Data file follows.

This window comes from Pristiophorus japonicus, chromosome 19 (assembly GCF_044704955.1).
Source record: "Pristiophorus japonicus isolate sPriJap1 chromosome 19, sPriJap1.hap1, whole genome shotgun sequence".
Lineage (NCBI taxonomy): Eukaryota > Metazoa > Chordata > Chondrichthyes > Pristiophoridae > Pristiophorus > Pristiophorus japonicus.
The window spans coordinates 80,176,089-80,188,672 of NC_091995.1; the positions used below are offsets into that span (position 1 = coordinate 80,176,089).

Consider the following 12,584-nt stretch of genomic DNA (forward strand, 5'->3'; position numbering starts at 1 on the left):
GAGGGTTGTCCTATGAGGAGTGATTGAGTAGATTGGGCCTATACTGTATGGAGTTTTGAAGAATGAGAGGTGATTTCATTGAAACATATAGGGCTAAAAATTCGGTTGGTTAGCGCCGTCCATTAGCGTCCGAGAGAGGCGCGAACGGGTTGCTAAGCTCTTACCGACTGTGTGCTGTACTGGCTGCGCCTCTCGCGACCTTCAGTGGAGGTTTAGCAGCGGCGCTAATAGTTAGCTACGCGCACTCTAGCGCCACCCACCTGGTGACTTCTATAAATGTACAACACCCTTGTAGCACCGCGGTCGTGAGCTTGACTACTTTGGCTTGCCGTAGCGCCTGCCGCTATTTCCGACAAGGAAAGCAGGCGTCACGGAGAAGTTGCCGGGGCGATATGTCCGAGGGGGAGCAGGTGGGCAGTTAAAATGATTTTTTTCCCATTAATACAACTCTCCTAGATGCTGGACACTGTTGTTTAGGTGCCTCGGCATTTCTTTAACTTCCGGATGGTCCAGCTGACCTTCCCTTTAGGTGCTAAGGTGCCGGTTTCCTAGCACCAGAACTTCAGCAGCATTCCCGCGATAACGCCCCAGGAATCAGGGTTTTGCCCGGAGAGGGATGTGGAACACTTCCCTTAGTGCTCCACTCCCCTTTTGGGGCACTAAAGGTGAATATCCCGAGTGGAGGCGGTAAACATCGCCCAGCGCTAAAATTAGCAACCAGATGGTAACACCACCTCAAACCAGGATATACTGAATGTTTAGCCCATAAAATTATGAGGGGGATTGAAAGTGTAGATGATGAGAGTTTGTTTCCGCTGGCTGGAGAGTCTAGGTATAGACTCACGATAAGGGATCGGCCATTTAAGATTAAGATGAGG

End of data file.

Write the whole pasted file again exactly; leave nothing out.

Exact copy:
This window comes from Pristiophorus japonicus, chromosome 19 (assembly GCF_044704955.1).
Source record: "Pristiophorus japonicus isolate sPriJap1 chromosome 19, sPriJap1.hap1, whole genome shotgun sequence".
Lineage (NCBI taxonomy): Eukaryota > Metazoa > Chordata > Chondrichthyes > Pristiophoridae > Pristiophorus > Pristiophorus japonicus.
The window spans coordinates 80,176,089-80,188,672 of NC_091995.1; the positions used below are offsets into that span (position 1 = coordinate 80,176,089).

Consider the following 12,584-nt stretch of genomic DNA (forward strand, 5'->3'; position numbering starts at 1 on the left):
GAGGGTTGTCCTATGAGGAGTGATTGAGTAGATTGGGCCTATACTGTATGGAGTTTTGAAGAATGAGAGGTGATTTCATTGAAACATATAGGGCTAAAAATTCGGTTGGTTAGCGCCGTCCATTAGCGTCCGAGAGAGGCGCGAACGGGTTGCTAAGCTCTTACCGACTGTGTGCTGTACTGGCTGCGCCTCTCGCGACCTTCAGTGGAGGTTTAGCAGCGGCGCTAATAGTTAGCTACGCGCACTCTAGCGCCACCCACCTGGTGACTTCTATAAATGTACAACACCCTTGTAGCACCGCGGTCGTGAGCTTGACTACTTTGGCTTGCCGTAGCGCCTGCCGCTATTTCCGACAAGGAAAGCAGGCGTCACGGAGAAGTTGCCGGGGCGATATGTCCGAGGGGGAGCAGGTGGGCAGTTAAAATGATTTTTTTCCCATTAATACAACTCTCCTAGATGCTGGACACTGTTGTTTAGGTGCCTCGGCATTTCTTTAACTTCCGGATGGTCCAGCTGACCTTCCCTTTAGGTGCTAAGGTGCCGGTTTCCTAGCACCAGAACTTCAGCAGCATTCCCGCGATAACGCCCCAGGAATCAGGGTTTTGCCCGGAGAGGGATGTGGAACACTTCCCTTAGTGCTCCACTCCCCTTTTGGGGCACTAAAGGTGAATATCCCGAGTGGAGGCGGTAAACATCGCCCAGCGCTAAAATTAGCAACCAGATGGTAACACCACCTCAAACCAGGATATACTGAATGTTTAGCCCATAAAATTATGAGGGGGATTGAAAGTGTAGATGATGAGAGTTTGTTTCCGCTGGCTGGAGAGTCTAGGTATAGACTCACGATAAGGGATCGGCCATTTAAGATTAAGATGAGG